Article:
Before the fall of Satan, the Father consulted his Son in regard to the formation of man. They purposed to make this world, and create beasts and living things upon it, and to make man in the image of God, to reign as a ruling monarch over every living thing which God should create. When Satan learned the purpose of God, he was envious at Christ, and jealous because the Father had not consulted him in regard to the creation of man. Satan was of the highest order of angels; but Christ was above all. He was the commander of all Heaven. He imparted to the angelic family the high commands of his Father. The envy and jealousy of Satan increased. Until his rebellion all Heaven was in harmony, and perfect subjection to the government of God. Satan commenced to insinuate his dissatisfied feelings to other angels, and a number agreed to aid him in his rebellion. Satan was dissatisfied, with his position. Although very exalted, he aspires to be equal with God; and unless the Lord gratifies his ambition, determines to rebel, and refuse submission. He desires, yet dare not at once venture to make known his envious, hateful feelings. But he contents himself with gaining all he can to sympathize with him, as though deeply wronged. He relates to them his thoughts of warring against Jehovah.
True, faithful angels, listening, hear the awful threats of Satan, and immediately report to their great commander. Christ tells them that he and the Father are acquainted with the purposes of Satan, and that they are forbearing only to see how many will unite with him to rebel against the government of God. He tells them that every purpose of Satan is understood. It was the highest crime to rebel against the government of God. All Heaven seemed in commotion. The angels were marshaled in companies, each with a higher commanding angel at their head. All the angels were astir. Satan was warring against the government of God, because ambitious to exalt himself and unwilling to submit to the authority of God's Son, Heaven's great commander.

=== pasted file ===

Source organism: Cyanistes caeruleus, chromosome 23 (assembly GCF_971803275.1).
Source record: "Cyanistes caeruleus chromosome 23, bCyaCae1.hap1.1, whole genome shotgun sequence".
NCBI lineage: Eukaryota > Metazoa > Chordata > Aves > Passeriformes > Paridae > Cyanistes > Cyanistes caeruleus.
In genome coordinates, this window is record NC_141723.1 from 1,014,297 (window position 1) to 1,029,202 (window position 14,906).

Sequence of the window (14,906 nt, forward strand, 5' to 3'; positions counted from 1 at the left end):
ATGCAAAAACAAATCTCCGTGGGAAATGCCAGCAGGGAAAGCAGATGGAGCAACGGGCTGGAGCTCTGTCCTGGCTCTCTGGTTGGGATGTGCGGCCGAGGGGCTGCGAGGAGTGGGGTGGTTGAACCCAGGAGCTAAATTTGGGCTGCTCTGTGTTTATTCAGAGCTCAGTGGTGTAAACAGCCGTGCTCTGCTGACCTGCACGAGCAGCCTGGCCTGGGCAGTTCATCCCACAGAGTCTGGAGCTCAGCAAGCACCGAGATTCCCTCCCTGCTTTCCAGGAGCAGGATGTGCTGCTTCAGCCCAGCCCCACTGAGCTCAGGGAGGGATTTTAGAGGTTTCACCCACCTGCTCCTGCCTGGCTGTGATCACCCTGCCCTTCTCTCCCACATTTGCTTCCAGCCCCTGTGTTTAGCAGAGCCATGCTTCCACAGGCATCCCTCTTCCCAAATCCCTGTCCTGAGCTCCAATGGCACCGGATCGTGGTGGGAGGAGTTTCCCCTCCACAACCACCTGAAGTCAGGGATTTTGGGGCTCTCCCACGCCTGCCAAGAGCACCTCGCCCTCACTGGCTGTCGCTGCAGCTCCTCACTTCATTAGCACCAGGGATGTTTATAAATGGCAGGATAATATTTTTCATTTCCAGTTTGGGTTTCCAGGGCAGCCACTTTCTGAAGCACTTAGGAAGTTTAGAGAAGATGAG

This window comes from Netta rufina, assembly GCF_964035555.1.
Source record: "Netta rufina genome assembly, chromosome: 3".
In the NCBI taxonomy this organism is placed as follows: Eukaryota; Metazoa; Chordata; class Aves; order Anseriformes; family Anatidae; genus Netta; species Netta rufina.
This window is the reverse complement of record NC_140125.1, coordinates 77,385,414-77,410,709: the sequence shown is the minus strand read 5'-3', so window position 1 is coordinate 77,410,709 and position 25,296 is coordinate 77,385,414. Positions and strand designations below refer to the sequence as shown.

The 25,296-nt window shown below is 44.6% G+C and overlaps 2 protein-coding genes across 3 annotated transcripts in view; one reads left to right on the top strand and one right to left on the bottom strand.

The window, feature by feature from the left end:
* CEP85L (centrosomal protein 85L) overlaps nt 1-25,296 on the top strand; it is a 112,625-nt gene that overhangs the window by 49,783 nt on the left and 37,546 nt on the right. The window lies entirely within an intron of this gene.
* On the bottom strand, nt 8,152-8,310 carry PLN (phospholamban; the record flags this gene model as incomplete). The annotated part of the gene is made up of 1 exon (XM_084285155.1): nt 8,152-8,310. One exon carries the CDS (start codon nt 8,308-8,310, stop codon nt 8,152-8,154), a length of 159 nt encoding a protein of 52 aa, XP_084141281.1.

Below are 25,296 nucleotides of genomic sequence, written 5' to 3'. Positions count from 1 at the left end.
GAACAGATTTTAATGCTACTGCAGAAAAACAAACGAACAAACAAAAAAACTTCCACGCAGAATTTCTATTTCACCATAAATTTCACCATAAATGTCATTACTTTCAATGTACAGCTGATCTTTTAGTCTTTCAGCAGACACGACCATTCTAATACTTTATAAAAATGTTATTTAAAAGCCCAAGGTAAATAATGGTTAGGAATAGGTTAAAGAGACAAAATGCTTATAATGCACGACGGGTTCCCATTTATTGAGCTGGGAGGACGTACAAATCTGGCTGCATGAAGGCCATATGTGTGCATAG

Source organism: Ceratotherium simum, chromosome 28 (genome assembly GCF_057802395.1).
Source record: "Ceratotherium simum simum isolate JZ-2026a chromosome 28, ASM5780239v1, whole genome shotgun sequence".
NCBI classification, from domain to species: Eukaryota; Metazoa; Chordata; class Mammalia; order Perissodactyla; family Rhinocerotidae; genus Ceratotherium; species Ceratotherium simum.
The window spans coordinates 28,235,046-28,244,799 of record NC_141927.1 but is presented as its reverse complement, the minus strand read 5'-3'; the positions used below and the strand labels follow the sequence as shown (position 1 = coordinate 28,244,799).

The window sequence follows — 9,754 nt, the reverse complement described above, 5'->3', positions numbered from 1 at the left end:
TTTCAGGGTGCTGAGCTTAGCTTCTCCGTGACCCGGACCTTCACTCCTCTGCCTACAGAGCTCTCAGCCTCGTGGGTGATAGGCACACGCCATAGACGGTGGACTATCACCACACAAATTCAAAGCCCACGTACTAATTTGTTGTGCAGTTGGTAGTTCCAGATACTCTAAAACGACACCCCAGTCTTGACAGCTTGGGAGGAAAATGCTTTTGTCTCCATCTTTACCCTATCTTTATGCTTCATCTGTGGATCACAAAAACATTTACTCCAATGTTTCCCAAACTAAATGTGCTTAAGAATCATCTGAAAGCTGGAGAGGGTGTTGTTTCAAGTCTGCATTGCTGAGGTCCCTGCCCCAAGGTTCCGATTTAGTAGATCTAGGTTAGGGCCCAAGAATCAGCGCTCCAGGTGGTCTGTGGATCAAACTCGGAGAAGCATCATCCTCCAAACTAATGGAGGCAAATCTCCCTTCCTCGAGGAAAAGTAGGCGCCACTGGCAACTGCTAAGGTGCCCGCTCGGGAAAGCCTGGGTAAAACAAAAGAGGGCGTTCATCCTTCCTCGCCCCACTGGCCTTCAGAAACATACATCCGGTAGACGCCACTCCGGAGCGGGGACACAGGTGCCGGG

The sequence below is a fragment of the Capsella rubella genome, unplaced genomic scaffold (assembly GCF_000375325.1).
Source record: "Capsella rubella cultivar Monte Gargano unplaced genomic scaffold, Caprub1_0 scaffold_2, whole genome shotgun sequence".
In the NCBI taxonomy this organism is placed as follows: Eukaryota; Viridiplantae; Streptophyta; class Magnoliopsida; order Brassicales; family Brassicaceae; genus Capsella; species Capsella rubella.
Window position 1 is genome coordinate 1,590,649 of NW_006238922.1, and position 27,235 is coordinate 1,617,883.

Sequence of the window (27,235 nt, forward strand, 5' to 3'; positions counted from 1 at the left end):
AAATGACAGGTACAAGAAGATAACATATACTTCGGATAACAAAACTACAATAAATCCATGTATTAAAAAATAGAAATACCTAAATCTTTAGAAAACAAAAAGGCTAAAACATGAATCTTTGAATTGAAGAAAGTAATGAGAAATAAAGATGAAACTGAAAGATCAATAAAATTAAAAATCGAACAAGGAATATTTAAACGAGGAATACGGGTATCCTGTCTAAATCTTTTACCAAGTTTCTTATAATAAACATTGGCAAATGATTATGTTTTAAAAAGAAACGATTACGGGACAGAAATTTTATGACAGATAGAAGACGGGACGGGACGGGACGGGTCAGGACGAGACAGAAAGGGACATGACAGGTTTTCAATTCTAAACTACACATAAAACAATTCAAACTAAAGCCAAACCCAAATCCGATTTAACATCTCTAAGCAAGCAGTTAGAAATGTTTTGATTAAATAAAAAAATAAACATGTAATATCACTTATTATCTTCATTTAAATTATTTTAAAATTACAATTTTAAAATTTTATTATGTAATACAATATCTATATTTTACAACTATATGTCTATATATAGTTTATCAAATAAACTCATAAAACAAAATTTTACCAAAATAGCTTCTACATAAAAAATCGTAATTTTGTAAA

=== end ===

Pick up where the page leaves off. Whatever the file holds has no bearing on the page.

While some of the angels joined Satan in his rebellion, others reasoned with him to dissuade him from his purposes, contending for the honor and wisdom of God in giving authority to his Son. Satan urged, for what reason was Christ endowed with unlimited power and such high command above himself! He stood up proudly, and urged that he should be equal with God. He makes his boasts to his sympathizers that he will not submit to the authority of Christ.